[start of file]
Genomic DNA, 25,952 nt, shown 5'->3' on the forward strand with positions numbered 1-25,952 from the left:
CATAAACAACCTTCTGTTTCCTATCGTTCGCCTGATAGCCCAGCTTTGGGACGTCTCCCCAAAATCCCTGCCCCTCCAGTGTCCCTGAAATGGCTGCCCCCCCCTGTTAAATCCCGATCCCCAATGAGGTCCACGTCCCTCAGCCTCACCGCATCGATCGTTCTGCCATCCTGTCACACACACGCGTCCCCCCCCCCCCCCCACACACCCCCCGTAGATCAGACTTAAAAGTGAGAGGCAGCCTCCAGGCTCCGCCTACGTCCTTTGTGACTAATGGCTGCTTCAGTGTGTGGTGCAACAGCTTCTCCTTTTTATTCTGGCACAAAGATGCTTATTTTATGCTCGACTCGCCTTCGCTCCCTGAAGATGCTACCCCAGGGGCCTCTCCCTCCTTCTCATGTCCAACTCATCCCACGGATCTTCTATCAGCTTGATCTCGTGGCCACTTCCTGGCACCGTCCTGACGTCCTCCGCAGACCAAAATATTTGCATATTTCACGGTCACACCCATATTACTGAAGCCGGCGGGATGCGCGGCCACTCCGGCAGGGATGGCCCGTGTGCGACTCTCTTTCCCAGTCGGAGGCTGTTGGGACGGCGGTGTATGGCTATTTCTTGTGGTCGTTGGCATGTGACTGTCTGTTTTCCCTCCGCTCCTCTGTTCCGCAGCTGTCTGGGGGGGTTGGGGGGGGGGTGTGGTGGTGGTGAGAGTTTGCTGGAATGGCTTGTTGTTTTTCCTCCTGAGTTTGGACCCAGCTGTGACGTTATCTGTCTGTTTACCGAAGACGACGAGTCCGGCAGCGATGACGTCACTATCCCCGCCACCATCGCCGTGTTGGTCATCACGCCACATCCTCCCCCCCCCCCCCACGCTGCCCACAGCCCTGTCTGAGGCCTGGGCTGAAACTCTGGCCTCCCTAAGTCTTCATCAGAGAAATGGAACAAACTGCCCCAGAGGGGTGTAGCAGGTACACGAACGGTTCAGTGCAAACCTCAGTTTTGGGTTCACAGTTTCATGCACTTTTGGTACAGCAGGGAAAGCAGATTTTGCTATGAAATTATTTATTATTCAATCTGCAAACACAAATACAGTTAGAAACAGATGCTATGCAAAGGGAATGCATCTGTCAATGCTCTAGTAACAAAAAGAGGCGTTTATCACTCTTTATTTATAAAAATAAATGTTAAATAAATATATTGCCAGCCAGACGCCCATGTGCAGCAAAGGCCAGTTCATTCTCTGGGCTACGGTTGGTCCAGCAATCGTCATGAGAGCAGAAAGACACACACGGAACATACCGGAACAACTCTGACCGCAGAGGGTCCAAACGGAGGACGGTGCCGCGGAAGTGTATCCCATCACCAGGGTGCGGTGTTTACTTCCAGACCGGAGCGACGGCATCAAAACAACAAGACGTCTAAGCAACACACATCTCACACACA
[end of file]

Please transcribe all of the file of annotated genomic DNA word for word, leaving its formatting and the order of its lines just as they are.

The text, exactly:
Genomic DNA, 25,952 nt, shown 5'->3' on the forward strand with positions numbered 1-25,952 from the left:
CATAAACAACCTTCTGTTTCCTATCGTTCGCCTGATAGCCCAGCTTTGGGACGTCTCCCCAAAATCCCTGCCCCTCCAGTGTCCCTGAAATGGCTGCCCCCCCCTGTTAAATCCCGATCCCCAATGAGGTCCACGTCCCTCAGCCTCACCGCATCGATCGTTCTGCCATCCTGTCACACACACGCGTCCCCCCCCCCCCCCCACACACCCCCCGTAGATCAGACTTAAAAGTGAGAGGCAGCCTCCAGGCTCCGCCTACGTCCTTTGTGACTAATGGCTGCTTCAGTGTGTGGTGCAACAGCTTCTCCTTTTTATTCTGGCACAAAGATGCTTATTTTATGCTCGACTCGCCTTCGCTCCCTGAAGATGCTACCCCAGGGGCCTCTCCCTCCTTCTCATGTCCAACTCATCCCACGGATCTTCTATCAGCTTGATCTCGTGGCCACTTCCTGGCACCGTCCTGACGTCCTCCGCAGACCAAAATATTTGCATATTTCACGGTCACACCCATATTACTGAAGCCGGCGGGATGCGCGGCCACTCCGGCAGGGATGGCCCGTGTGCGACTCTCTTTCCCAGTCGGAGGCTGTTGGGACGGCGGTGTATGGCTATTTCTTGTGGTCGTTGGCATGTGACTGTCTGTTTTCCCTCCGCTCCTCTGTTCCGCAGCTGTCTGGGGGGGTTGGGGGGGGGGTGTGGTGGTGGTGAGAGTTTGCTGGAATGGCTTGTTGTTTTTCCTCCTGAGTTTGGACCCAGCTGTGACGTTATCTGTCTGTTTACCGAAGACGACGAGTCCGGCAGCGATGACGTCACTATCCCCGCCACCATCGCCGTGTTGGTCATCACGCCACATCCTCCCCCCCCCCCCCACGCTGCCCACAGCCCTGTCTGAGGCCTGGGCTGAAACTCTGGCCTCCCTAAGTCTTCATCAGAGAAATGGAACAAACTGCCCCAGAGGGGTGTAGCAGGTACACGAACGGTTCAGTGCAAACCTCAGTTTTGGGTTCACAGTTTCATGCACTTTTGGTACAGCAGGGAAAGCAGATTTTGCTATGAAATTATTTATTATTCAATCTGCAAACACAAATACAGTTAGAAACAGATGCTATGCAAAGGGAATGCATCTGTCAATGCTCTAGTAACAAAAAGAGGCGTTTATCACTCTTTATTTATAAAAATAAATGTTAAATAAATATATTGCCAGCCAGACGCCCATGTGCAGCAAAGGCCAGTTCATTCTCTGGGCTACGGTTGGTCCAGCAATCGTCATGAGAGCAGAAAGACACACACGGAACATACCGGAACAACTCTGACCGCAGAGGGTCCAAACGGAGGACGGTGCCGCGGAAGTGTATCCCATCACCAGGGTGCGGTGTTTACTTCCAGACCGGAGCGACGGCATCAAAACAACAAGACGTCTAAGCAACACACATCTCACACACA